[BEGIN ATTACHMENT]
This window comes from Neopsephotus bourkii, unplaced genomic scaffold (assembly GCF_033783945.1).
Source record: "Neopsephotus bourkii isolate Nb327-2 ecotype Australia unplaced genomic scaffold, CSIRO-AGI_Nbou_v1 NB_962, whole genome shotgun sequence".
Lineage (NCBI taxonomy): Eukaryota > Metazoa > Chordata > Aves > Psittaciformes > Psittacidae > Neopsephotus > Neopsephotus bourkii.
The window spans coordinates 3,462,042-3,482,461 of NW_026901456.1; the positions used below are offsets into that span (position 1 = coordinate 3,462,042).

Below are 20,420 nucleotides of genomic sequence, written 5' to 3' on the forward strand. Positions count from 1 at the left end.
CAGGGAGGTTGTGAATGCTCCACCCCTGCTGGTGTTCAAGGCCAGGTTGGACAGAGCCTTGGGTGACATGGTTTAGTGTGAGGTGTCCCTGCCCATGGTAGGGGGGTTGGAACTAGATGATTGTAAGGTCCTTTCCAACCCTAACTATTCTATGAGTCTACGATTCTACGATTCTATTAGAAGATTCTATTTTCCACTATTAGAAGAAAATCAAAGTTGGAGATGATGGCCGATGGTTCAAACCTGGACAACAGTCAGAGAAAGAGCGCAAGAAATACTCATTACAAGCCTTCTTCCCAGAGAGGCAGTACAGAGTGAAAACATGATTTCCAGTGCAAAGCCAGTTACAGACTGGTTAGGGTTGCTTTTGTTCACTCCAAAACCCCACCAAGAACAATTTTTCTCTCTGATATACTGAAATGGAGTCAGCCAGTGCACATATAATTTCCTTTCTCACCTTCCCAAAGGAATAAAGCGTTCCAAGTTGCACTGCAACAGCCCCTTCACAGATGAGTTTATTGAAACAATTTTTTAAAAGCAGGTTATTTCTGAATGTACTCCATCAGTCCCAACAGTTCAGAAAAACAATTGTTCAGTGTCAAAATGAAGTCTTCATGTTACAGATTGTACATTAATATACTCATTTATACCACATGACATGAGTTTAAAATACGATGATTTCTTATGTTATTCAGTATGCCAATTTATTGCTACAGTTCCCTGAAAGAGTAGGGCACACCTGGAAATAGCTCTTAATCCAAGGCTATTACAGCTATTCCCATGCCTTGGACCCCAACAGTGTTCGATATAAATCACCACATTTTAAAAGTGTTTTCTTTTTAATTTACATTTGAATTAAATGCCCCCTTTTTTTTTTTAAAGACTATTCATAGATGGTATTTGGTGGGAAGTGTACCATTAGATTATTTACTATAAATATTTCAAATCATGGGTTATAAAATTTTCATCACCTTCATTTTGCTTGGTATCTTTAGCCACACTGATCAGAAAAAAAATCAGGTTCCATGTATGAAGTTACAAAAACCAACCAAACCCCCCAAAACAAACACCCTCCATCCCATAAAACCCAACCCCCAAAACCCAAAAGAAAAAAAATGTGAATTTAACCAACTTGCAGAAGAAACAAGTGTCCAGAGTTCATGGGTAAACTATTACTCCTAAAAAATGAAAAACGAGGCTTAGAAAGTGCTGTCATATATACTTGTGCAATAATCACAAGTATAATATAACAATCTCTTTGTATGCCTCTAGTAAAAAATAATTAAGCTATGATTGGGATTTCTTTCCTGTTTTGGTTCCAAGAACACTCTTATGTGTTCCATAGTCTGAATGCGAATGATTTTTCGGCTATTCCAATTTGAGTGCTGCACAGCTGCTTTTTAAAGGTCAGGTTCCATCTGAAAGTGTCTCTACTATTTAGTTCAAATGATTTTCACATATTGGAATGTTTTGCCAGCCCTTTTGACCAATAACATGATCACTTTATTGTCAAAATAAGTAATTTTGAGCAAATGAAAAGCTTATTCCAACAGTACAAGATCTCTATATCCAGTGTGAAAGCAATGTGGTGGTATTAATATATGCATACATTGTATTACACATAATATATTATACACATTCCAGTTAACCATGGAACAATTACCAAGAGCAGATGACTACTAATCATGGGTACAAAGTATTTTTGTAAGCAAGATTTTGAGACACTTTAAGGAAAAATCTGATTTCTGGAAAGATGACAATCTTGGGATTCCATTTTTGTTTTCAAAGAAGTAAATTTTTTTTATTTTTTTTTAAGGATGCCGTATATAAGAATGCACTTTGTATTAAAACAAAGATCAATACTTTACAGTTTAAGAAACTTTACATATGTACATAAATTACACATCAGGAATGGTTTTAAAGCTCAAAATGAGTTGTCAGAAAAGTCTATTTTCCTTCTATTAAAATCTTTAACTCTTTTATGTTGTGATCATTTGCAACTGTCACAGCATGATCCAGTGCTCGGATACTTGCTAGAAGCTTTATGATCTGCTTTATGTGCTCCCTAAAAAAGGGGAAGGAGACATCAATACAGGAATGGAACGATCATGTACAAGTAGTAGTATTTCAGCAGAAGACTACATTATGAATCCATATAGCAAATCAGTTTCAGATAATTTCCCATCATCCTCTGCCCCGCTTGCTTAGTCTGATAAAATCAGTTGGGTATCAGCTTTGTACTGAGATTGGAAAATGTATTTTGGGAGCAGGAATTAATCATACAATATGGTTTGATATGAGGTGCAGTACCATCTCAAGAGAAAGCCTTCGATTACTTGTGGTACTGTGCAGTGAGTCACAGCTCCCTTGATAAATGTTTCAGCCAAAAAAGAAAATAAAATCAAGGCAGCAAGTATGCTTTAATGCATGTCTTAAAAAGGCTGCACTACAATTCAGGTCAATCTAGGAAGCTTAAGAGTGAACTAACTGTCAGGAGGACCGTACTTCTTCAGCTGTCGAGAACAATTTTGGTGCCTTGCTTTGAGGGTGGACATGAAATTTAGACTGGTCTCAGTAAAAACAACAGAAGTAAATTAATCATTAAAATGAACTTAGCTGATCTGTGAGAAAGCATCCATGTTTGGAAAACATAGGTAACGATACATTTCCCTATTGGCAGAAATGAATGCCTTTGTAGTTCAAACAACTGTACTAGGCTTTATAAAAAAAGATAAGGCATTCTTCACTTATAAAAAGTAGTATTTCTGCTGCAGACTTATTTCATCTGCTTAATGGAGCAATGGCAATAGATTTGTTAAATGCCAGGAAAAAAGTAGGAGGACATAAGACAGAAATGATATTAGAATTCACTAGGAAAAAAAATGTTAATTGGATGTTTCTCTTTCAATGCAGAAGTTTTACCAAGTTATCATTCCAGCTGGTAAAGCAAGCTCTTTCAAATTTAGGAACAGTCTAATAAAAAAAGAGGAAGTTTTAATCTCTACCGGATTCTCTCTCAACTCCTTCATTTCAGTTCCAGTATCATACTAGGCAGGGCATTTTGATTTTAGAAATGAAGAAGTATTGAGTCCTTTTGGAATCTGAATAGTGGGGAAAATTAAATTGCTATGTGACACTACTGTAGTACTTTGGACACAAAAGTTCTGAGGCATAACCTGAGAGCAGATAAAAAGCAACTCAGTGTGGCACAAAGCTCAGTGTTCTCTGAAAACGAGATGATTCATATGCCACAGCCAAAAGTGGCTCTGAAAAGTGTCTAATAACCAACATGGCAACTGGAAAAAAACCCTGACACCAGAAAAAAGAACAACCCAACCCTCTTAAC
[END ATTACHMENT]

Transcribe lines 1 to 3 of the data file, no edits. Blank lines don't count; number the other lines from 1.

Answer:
This window comes from Neopsephotus bourkii, unplaced genomic scaffold (assembly GCF_033783945.1).
Source record: "Neopsephotus bourkii isolate Nb327-2 ecotype Australia unplaced genomic scaffold, CSIRO-AGI_Nbou_v1 NB_962, whole genome shotgun sequence".
Lineage (NCBI taxonomy): Eukaryota > Metazoa > Chordata > Aves > Psittaciformes > Psittacidae > Neopsephotus > Neopsephotus bourkii.